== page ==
I had the good fortune to grow up on a farm, a place with not a neighbor in sight and the Blue Ridge Mountains framing sunsets to the west. As children my brothers and I explored the streams and woods, and later we helped maintained the pastures to support the beef cattle. Daily weather was experienced, not climate-controlled. Nature defined the seasons – peeper frogs announced the warming of spring and the stirring of large-mouth bass in the lake, summer was sticky hot and a time to make hay, walnuts littered the yard and stained cloths in the fall, and occasionally winter cold produced ice thick enough for skating.
The Nature Conservancy doesn’t promise idyllic childhood settings, but the organization can preserve natural places that humans visit for periodic recharging. As population growth quietly encroaches on open spaces, TNC intercedes to preserve as many of these places as possible for tomorrow. Governments worldwide lack the funding and foresight to set aside lands for the future, and I gladly give to The Nature Conservancy so that it can fulfill this role.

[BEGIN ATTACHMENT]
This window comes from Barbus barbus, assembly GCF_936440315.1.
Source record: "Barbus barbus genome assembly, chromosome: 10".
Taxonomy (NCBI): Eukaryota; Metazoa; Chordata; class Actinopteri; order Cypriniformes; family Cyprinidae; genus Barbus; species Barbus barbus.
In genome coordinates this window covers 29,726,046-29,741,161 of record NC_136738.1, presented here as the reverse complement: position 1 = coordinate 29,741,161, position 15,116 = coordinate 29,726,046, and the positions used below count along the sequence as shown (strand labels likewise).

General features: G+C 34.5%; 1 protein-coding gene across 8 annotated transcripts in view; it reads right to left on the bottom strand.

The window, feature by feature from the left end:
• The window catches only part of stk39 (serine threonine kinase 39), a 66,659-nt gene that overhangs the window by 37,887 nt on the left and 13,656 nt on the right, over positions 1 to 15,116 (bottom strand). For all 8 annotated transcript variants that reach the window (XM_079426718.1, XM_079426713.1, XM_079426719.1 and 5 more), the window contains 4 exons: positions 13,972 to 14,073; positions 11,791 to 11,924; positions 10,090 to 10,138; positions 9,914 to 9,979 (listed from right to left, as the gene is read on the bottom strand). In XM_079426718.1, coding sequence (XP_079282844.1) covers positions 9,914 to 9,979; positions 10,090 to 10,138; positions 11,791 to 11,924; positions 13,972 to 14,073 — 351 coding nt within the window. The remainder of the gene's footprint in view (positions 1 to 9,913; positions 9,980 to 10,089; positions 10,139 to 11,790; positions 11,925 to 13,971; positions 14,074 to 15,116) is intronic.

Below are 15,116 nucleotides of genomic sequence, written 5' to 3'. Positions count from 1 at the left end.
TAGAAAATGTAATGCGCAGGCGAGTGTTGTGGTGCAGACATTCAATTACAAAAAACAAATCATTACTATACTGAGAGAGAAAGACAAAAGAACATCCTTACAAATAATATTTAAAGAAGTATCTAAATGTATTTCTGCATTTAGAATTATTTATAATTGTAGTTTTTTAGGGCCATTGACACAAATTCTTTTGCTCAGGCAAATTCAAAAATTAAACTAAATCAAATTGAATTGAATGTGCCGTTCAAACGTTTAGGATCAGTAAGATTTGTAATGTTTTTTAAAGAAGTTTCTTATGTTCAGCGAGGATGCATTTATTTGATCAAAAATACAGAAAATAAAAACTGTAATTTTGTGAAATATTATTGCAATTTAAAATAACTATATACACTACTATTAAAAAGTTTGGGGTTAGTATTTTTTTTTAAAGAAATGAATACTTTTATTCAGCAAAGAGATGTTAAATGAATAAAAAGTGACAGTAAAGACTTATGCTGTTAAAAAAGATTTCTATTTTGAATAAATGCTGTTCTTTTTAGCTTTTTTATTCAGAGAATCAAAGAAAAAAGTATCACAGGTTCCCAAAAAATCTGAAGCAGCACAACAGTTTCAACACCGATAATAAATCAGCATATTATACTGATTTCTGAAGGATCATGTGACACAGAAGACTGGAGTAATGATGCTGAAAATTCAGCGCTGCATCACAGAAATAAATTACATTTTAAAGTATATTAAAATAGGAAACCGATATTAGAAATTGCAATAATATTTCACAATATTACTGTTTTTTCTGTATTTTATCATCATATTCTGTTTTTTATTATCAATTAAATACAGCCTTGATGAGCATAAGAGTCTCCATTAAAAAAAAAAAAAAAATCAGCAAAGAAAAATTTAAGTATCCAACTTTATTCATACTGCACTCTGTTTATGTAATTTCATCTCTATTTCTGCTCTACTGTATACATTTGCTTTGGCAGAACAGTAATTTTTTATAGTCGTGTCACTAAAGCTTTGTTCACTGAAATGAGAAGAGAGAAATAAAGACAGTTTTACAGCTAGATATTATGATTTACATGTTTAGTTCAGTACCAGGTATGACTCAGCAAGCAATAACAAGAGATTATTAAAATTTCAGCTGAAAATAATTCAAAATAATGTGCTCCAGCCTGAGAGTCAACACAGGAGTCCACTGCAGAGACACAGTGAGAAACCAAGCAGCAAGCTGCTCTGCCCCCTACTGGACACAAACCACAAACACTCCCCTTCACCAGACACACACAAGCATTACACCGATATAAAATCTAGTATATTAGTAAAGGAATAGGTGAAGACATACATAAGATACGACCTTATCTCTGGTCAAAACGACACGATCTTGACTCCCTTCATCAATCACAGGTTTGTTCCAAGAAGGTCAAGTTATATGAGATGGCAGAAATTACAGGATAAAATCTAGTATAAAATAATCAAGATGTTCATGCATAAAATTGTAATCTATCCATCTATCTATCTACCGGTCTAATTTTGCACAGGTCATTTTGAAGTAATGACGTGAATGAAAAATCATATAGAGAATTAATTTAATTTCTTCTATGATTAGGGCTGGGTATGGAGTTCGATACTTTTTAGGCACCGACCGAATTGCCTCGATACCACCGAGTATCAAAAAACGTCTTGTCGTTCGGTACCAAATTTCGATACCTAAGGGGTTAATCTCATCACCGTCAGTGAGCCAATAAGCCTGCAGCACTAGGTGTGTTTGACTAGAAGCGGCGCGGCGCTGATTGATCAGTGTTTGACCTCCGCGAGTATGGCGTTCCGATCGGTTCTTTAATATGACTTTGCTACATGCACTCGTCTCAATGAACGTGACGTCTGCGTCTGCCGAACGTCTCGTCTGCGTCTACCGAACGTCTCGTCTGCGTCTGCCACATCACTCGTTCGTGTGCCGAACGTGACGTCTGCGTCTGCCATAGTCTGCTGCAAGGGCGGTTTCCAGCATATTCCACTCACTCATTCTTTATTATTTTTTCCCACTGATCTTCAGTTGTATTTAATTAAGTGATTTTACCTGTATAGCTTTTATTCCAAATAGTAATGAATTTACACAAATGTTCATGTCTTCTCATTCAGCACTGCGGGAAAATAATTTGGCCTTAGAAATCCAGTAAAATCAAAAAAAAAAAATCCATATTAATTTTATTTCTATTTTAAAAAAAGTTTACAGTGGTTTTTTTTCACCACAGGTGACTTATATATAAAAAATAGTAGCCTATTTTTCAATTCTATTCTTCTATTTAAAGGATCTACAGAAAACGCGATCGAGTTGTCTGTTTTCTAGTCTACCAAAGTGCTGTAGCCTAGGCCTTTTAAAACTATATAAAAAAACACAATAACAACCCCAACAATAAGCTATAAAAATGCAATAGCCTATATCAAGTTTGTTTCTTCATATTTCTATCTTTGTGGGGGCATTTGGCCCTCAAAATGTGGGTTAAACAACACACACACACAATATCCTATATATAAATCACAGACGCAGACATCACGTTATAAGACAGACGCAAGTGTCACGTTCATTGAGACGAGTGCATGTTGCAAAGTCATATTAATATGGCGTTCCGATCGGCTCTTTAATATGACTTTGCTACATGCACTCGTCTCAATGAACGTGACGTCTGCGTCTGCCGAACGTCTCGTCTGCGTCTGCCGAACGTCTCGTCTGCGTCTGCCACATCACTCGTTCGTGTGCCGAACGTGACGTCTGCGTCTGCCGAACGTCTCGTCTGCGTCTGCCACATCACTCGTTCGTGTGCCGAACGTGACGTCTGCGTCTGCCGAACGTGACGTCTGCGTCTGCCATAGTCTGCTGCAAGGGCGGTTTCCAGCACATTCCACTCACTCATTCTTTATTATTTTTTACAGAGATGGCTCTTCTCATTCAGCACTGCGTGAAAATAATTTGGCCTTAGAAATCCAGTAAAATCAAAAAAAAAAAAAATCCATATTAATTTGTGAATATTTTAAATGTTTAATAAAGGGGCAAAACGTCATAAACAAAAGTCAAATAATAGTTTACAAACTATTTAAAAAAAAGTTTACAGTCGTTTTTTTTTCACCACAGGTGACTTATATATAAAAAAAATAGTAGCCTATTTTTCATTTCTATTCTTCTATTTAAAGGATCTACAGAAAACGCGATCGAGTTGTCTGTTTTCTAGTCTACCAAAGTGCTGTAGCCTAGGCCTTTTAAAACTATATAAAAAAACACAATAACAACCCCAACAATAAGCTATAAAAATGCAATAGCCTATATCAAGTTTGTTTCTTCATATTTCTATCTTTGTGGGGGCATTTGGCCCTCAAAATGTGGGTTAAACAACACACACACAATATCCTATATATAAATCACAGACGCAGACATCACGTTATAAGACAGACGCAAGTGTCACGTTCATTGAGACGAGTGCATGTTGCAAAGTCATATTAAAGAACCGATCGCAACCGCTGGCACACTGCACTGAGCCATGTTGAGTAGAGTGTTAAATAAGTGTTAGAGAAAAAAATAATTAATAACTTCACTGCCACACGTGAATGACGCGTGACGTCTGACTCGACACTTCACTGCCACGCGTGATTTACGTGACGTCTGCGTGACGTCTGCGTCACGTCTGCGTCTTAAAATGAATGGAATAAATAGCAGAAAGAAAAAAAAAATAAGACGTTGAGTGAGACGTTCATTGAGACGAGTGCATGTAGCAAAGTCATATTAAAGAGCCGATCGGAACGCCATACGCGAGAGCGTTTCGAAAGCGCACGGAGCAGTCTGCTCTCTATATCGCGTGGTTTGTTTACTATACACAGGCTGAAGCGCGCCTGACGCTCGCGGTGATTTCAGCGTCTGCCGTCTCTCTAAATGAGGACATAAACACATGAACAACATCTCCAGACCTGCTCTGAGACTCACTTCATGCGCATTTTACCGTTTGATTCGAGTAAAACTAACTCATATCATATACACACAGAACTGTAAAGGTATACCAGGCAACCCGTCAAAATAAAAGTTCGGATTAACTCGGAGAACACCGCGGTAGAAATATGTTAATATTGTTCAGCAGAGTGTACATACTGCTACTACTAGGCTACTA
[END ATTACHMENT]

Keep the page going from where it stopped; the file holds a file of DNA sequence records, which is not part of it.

Andrew Carnegie sought to do “real and permanent good” in his philanthropic efforts. TNC employs donated funds to purchase special places, preserving them forever—a simple and brilliant mission. It’s hard for me to imagine a current organization that is accomplishing so much real and permanent good.
I work out regularly. Hey, I am betting heavily on the medicinal benefits of exercise. OK, maybe it’s about training for competitions. For many years, I have put a ride, race or triathlon on the yearly schedule. There it looms on the calendar--a chance for glory …or perhaps mediocrity. So the workouts continue. When invited to join The Nature Conservancy team in the Safaricom half-marathon, I was quick to accept this trifecta: a good event for the calendar, a chance to experience the nature of Kenya, and last but not least, an opportunity to raise funds and awareness for The Nature Conservancy.